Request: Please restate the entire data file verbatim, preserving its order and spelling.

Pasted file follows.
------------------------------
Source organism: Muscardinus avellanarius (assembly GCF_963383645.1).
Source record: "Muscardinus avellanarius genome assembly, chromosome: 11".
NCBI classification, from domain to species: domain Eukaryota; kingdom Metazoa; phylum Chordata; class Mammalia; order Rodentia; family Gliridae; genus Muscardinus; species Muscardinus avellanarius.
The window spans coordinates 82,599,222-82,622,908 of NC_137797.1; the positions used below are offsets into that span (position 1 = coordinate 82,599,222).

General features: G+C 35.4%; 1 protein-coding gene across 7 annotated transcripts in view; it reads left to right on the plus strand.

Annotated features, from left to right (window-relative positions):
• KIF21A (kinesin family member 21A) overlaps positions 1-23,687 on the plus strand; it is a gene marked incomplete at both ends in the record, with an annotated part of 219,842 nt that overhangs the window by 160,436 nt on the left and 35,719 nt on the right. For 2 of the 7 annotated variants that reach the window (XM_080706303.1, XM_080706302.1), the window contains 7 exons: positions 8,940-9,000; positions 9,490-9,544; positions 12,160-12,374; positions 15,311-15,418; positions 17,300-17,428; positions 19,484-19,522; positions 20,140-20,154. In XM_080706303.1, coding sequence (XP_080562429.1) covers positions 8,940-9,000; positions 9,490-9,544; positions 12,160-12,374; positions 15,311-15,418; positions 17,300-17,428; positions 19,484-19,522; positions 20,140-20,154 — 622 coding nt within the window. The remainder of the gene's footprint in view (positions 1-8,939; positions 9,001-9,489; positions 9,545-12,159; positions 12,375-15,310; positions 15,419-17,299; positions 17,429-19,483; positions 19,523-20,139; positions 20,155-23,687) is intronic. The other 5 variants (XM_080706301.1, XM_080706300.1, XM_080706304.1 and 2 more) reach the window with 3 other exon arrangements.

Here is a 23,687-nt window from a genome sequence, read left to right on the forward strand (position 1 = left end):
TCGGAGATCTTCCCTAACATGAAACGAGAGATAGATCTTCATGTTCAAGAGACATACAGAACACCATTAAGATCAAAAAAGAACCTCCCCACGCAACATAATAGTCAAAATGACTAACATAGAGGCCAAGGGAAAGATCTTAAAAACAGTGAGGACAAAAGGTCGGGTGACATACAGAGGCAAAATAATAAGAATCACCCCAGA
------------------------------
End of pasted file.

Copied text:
Source organism: Muscardinus avellanarius (assembly GCF_963383645.1).
Source record: "Muscardinus avellanarius genome assembly, chromosome: 11".
NCBI classification, from domain to species: domain Eukaryota; kingdom Metazoa; phylum Chordata; class Mammalia; order Rodentia; family Gliridae; genus Muscardinus; species Muscardinus avellanarius.
The window spans coordinates 82,599,222-82,622,908 of NC_137797.1; the positions used below are offsets into that span (position 1 = coordinate 82,599,222).

General features: G+C 35.4%; 1 protein-coding gene across 7 annotated transcripts in view; it reads left to right on the plus strand.

Annotated features, from left to right (window-relative positions):
• KIF21A (kinesin family member 21A) overlaps positions 1-23,687 on the plus strand; it is a gene marked incomplete at both ends in the record, with an annotated part of 219,842 nt that overhangs the window by 160,436 nt on the left and 35,719 nt on the right. For 2 of the 7 annotated variants that reach the window (XM_080706303.1, XM_080706302.1), the window contains 7 exons: positions 8,940-9,000; positions 9,490-9,544; positions 12,160-12,374; positions 15,311-15,418; positions 17,300-17,428; positions 19,484-19,522; positions 20,140-20,154. In XM_080706303.1, coding sequence (XP_080562429.1) covers positions 8,940-9,000; positions 9,490-9,544; positions 12,160-12,374; positions 15,311-15,418; positions 17,300-17,428; positions 19,484-19,522; positions 20,140-20,154 — 622 coding nt within the window. The remainder of the gene's footprint in view (positions 1-8,939; positions 9,001-9,489; positions 9,545-12,159; positions 12,375-15,310; positions 15,419-17,299; positions 17,429-19,483; positions 19,523-20,139; positions 20,155-23,687) is intronic. The other 5 variants (XM_080706301.1, XM_080706300.1, XM_080706304.1 and 2 more) reach the window with 3 other exon arrangements.

Here is a 23,687-nt window from a genome sequence, read left to right on the forward strand (position 1 = left end):
TCGGAGATCTTCCCTAACATGAAACGAGAGATAGATCTTCATGTTCAAGAGACATACAGAACACCATTAAGATCAAAAAAGAACCTCCCCACGCAACATAATAGTCAAAATGACTAACATAGAGGCCAAGGGAAAGATCTTAAAAACAGTGAGGACAAAAGGTCGGGTGACATACAGAGGCAAAATAATAAGAATCACCCCAGA